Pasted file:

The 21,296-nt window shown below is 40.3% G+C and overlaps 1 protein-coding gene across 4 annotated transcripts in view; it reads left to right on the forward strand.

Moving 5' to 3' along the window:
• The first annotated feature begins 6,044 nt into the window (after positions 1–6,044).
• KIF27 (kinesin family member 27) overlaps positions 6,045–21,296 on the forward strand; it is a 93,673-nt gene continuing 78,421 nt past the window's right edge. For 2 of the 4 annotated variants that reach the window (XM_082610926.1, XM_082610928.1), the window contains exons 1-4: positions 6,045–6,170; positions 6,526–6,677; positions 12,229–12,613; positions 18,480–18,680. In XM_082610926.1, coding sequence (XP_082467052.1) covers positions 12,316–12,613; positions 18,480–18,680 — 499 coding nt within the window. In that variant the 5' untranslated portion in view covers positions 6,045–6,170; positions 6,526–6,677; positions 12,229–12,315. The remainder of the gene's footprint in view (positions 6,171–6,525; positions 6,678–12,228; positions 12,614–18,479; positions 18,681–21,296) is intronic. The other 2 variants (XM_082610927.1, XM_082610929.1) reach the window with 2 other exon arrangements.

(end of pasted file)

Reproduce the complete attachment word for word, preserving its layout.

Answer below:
The 21,296-nt window shown below is 40.3% G+C and overlaps 1 protein-coding gene across 4 annotated transcripts in view; it reads left to right on the forward strand.

Moving 5' to 3' along the window:
• The first annotated feature begins 6,044 nt into the window (after positions 1–6,044).
• KIF27 (kinesin family member 27) overlaps positions 6,045–21,296 on the forward strand; it is a 93,673-nt gene continuing 78,421 nt past the window's right edge. For 2 of the 4 annotated variants that reach the window (XM_082610926.1, XM_082610928.1), the window contains exons 1-4: positions 6,045–6,170; positions 6,526–6,677; positions 12,229–12,613; positions 18,480–18,680. In XM_082610926.1, coding sequence (XP_082467052.1) covers positions 12,316–12,613; positions 18,480–18,680 — 499 coding nt within the window. In that variant the 5' untranslated portion in view covers positions 6,045–6,170; positions 6,526–6,677; positions 12,229–12,315. The remainder of the gene's footprint in view (positions 6,171–6,525; positions 6,678–12,228; positions 12,614–18,479; positions 18,681–21,296) is intronic. The other 2 variants (XM_082610927.1, XM_082610929.1) reach the window with 2 other exon arrangements.